Researchers have developed a 3D-printed capsule which can monitor patients' vital signs, transmit this information to a connected device, and release drugs in response to symptoms.
Gaming

How do Nintendo Switch, Xbox One X compare to each other? We find out

The Nintendo Switch is innovative enough to stand apart from traditional consoles, but could it become your primary gaming system? How does the Switch stack up against the Xbox One?
Computing

Looking for an Apple MacBook below $900? Woot has you covered

If you're looking for a great deal on an Apple MacBook, then Amazon's Woot may just have what you have been seeking. It has Macbooks available for only $810 with Intel M3 CPUs, 8GB of RAM, and 256GB SSDs.
Mobile

iOS jailbreak app store Cydia shuts down purchasing

For years, iOS users have been jailbreaking their devices to install software not approved by Apple. But now the popular app store alternative Cydia will no longer be accepting purchases.
News

Lawsuit alleges Apple falsely advertised the screen size of the iPhone X

A lawsuit alleges that Apple was dishonest in the way that it marketed the iPhone X. The lawsuit alleges that despite Apple's marketing campaign, the new iPhone is not in fact all screen because of the notch.
Business

Apple is still selling iPhones in China despite being ordered not to

Apple is following the FTC's lead and has sued Qualcomm for a massive $1 billion in the U.S., $145 million in China, and also in the U.K., claiming the company charged onerous royalties for its patented tech.
Mobile

Is somebody watching you? How to stop apps from tracking your location

If you don't like the idea of your every movement being tracked by apps on the phone in your pocket, then you may want to turn location tracking off. We take a look at how to do it on an iPhone or Android phone in this easy guide.
Mobile

Report: Samsung's upcoming foldable phone will cost a hefty $1,800

Samsung has been showcasing bendable display tech for a few years and now a folding smartphone might finally arrive. The Galaxy X, or perhaps the Galaxy F, may be the company's first example. Here's everything we know about it.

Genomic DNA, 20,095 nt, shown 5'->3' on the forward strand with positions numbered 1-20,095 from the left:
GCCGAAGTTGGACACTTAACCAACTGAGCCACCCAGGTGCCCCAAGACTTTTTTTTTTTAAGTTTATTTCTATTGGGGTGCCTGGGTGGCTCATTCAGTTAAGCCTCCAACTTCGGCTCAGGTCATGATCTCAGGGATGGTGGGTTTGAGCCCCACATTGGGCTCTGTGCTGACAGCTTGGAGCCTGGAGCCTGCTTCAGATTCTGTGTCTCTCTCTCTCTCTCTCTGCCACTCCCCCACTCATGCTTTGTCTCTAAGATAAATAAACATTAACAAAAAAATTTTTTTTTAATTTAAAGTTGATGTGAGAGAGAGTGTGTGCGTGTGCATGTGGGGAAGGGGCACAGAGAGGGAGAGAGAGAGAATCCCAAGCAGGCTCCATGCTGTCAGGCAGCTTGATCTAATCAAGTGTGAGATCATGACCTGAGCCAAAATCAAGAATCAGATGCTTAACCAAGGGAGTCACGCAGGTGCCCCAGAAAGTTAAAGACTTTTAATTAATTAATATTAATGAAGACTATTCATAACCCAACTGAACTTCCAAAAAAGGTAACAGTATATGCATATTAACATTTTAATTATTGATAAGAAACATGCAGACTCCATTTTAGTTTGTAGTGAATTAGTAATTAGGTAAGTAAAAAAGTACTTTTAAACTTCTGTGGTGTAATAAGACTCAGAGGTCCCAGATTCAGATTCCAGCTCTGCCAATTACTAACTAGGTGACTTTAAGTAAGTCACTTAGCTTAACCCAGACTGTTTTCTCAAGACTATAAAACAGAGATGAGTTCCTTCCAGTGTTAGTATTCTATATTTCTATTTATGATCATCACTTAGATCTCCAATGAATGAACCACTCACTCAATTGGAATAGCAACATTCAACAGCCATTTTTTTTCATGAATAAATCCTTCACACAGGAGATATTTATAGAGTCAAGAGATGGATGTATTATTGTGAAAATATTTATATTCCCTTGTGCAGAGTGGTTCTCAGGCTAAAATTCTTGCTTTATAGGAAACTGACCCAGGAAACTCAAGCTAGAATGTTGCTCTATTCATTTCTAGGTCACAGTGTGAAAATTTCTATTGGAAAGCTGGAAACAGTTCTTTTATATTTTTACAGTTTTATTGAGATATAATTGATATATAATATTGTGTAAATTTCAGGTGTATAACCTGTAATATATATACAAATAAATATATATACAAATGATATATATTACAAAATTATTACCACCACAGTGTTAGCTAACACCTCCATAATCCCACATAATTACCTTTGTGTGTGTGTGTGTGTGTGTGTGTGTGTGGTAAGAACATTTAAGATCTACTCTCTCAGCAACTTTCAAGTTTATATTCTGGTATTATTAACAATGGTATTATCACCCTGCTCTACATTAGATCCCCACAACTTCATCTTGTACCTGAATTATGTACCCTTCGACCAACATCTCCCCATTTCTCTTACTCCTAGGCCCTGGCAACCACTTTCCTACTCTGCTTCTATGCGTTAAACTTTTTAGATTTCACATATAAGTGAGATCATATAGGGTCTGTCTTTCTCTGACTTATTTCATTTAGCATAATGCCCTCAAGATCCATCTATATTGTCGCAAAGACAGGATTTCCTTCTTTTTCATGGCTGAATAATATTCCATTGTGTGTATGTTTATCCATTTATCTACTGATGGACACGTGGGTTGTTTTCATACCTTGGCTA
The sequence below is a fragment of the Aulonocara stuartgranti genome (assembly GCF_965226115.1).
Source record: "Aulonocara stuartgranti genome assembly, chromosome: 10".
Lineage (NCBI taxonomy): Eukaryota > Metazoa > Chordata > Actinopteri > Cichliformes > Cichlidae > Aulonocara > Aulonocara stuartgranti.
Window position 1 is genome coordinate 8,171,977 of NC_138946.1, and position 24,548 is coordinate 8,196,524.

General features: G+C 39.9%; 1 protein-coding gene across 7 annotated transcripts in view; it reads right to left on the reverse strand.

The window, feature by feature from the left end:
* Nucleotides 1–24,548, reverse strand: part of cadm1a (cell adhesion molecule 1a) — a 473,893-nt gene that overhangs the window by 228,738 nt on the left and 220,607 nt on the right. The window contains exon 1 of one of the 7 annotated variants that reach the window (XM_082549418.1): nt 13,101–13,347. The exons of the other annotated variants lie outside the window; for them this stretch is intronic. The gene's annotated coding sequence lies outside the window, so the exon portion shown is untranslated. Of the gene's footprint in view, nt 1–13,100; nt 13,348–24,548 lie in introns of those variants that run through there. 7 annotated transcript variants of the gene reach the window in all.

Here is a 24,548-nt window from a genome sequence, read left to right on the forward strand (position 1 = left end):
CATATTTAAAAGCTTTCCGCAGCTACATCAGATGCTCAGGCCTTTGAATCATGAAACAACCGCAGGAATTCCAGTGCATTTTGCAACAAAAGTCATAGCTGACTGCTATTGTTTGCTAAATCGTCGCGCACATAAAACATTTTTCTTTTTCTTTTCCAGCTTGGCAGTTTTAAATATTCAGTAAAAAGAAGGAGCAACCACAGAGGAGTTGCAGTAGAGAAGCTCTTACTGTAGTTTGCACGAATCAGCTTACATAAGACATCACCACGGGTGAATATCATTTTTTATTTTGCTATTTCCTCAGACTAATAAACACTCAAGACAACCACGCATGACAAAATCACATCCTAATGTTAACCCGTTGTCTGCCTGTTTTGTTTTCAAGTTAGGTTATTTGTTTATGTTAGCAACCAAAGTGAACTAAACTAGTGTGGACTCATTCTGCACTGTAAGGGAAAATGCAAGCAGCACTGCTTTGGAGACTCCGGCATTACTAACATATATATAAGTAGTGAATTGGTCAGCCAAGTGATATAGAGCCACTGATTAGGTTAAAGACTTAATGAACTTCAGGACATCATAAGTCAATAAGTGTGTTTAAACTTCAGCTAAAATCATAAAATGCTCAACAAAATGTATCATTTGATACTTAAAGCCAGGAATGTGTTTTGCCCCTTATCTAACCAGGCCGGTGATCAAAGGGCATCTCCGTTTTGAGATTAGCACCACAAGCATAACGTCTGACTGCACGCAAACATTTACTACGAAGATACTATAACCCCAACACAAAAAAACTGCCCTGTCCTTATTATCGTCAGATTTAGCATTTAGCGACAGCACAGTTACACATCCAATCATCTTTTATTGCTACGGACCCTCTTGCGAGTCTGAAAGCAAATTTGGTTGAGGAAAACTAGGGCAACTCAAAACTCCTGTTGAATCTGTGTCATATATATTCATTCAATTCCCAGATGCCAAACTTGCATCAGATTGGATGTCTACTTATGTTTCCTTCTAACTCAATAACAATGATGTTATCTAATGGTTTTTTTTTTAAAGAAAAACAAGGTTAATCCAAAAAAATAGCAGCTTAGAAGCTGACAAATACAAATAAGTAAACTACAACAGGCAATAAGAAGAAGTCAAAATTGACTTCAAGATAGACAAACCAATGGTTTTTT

Smart Home

Starbucks teams with Uber Eats for delivery from 2,000 of its U.S. stores

Starbucks has teamed up with Uber Eats to offer customers deliveries from almost a quarter of its stores in the U.S. The major expansion launches early next year, making life even easier for fans of the coffee giant.
Mobile

Huawei Nova 4 has a hole in the screen, and a 48-megapixel camera on the back

Huawei has launched the Nova 4, a new smartphone that has abandoned the screen notch and adopted a punch hole alternative, and also has a massive 48-megapixel camera. Here's what you need to know about the Nova 4.
Mobile

Black hole in the screen of Samsung's new Galaxy A8s has a camera inside

Samsung is building exciting, technologically innovative midrange phones, and the latest to be revealed is the new Samsung Galaxy A8s, which may give us an idea of what the new Samsung Galaxy S10 will look like.
Mobile

Score a Christmas deal with Speck’s half-off sale on its entire range of cases

The holidays might be nearing, but bargains don't take time off. To celebrate the last day for U.S. ground shipping, Speck will be offering a sitewide 50-percent-off deal for one day only on Monday December 17.
Mobile

Doubts emerge over when LG will reveal its folding smartphone

LG may be working on a folding smartphone, making it the latest device manufacturer to be linked to the technology, which may become one of the standout designs of the coming year.